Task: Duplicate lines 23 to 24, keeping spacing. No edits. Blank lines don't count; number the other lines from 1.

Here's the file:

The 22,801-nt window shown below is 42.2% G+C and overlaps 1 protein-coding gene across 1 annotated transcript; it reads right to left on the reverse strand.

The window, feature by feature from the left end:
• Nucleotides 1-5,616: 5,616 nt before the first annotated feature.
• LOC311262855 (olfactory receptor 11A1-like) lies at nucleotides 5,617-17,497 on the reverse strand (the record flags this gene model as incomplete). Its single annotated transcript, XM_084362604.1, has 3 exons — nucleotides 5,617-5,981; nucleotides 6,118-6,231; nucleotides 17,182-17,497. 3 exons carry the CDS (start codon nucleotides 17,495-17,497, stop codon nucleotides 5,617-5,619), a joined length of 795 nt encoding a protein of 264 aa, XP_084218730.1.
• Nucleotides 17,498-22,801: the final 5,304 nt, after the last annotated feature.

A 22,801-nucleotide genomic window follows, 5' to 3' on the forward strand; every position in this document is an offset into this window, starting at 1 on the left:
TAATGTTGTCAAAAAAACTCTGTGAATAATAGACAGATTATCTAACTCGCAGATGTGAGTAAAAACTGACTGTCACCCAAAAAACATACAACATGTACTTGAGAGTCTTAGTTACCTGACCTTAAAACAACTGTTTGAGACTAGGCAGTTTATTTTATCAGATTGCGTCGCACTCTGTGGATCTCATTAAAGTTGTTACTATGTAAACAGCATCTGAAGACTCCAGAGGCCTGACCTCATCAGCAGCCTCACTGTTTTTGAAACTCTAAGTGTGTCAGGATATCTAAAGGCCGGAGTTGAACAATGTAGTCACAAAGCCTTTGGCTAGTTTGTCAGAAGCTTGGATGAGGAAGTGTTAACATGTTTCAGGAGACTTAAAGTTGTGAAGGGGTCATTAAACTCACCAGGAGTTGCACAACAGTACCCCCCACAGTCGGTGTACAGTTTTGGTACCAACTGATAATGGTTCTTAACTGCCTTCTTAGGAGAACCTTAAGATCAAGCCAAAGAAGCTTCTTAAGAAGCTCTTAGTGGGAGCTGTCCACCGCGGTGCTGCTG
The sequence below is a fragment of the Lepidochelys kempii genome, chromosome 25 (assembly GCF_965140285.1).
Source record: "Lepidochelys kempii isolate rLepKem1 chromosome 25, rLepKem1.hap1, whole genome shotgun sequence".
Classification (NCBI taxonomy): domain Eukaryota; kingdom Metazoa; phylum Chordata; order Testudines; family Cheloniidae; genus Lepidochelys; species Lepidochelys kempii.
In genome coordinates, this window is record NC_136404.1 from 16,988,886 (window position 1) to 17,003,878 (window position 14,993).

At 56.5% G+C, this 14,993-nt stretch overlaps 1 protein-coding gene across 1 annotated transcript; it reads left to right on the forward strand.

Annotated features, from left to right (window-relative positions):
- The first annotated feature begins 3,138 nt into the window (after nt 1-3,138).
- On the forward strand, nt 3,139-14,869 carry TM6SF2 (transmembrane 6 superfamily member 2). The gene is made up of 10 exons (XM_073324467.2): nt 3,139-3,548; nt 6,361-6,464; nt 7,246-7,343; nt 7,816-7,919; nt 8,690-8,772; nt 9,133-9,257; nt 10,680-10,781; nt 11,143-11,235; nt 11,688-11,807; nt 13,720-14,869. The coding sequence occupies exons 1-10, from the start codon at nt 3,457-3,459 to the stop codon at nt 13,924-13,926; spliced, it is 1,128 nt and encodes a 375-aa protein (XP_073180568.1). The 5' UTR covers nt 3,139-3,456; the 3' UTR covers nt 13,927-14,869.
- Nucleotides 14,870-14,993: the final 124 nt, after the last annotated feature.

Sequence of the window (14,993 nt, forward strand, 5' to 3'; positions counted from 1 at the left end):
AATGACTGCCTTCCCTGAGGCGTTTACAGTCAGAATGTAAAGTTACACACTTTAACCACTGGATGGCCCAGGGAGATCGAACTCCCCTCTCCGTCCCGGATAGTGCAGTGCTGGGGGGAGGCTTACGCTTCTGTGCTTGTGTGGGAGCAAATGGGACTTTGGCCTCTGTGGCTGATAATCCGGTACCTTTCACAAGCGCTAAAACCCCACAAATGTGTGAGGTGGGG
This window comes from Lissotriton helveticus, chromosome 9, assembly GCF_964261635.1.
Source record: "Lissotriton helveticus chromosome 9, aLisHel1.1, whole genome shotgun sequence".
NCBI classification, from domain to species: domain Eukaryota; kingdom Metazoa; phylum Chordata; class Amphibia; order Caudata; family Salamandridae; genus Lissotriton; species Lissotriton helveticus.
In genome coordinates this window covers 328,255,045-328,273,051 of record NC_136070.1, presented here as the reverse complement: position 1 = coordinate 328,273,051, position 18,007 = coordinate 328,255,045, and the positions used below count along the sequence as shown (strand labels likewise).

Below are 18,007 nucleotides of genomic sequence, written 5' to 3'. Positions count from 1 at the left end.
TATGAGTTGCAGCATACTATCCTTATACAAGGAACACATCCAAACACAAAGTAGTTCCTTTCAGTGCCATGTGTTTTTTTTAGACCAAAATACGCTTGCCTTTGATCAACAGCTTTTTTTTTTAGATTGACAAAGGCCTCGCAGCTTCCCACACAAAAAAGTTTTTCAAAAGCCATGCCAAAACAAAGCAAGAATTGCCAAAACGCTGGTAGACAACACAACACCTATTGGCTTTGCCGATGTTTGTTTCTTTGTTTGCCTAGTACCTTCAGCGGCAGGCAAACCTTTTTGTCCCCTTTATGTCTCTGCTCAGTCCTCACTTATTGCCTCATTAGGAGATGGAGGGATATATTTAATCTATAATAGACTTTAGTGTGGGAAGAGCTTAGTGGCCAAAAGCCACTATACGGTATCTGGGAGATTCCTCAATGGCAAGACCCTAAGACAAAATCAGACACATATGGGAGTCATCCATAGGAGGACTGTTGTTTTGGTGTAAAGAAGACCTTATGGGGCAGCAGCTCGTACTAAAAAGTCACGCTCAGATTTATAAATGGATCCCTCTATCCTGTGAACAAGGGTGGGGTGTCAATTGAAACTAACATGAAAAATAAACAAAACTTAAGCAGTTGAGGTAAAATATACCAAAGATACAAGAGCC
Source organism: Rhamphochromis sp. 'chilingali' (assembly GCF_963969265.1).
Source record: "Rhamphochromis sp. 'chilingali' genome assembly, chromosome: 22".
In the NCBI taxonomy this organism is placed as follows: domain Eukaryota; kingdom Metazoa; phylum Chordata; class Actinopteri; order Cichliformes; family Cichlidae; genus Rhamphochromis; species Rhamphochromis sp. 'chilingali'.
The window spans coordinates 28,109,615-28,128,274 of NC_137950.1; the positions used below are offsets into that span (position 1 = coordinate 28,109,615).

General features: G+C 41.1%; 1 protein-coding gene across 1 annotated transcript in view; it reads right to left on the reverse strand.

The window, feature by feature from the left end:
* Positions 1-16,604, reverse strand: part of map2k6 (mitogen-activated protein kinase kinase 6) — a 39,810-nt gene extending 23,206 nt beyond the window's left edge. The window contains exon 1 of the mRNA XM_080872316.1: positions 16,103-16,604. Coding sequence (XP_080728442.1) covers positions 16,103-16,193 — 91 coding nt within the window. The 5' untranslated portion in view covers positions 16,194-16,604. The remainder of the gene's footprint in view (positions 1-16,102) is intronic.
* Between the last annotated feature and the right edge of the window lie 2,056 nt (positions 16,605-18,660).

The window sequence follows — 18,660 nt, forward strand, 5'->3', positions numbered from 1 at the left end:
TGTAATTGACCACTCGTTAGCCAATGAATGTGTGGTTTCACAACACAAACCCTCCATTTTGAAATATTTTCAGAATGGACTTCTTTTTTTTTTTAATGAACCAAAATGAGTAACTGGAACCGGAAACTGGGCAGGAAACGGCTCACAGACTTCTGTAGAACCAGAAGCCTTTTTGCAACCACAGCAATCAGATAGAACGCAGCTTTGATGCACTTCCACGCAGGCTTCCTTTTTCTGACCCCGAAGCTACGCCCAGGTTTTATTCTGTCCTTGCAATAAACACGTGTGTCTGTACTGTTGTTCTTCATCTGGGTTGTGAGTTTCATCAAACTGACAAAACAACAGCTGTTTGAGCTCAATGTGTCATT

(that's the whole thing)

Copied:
Below are 18,007 nucleotides of genomic sequence, written 5' to 3'. Positions count from 1 at the left end.
TATGAGTTGCAGCATACTATCCTTATACAAGGAACACATCCAAACACAAAGTAGTTCCTTTCAGTGCCATGTGTTTTTTTTAGACCAAAATACGCTTGCCTTTGATCAACAGCTTTTTTTTTTAGATTGACAAAGGCCTCGCAGCTTCCCACACAAAAAAGTTTTTCAAAAGCCATGCCAAAACAAAGCAAGAATTGCCAAAACGCTGGTAGACAACACAACACCTATTGGCTTTGCCGATGTTTGTTTCTTTGTTTGCCTAGTACCTTCAGCGGCAGGCAAACCTTTTTGTCCCCTTTATGTCTCTGCTCAGTCCTCACTTATTGCCTCATTAGGAGATGGAGGGATATATTTAATCTATAATAGACTTTAGTGTGGGAAGAGCTTAGTGGCCAAAAGCCACTATACGGTATCTGGGAGATTCCTCAATGGCAAGACCCTAAGACAAAATCAGACACATATGGGAGTCATCCATAGGAGGACTGTTGTTTTGGTGTAAAGAAGACCTTATGGGGCAGCAGCTCGTACTAAAAAGTCACGCTCAGATTTATAAATGGATCCCTCTATCCTGTGAACAAGGGTGGGGTGTCAATTGAAACTAACATGAAAAATAAACAAAACTTAAGCAGTTGAGGTAAAATATACCAAAGATACAAGAGCC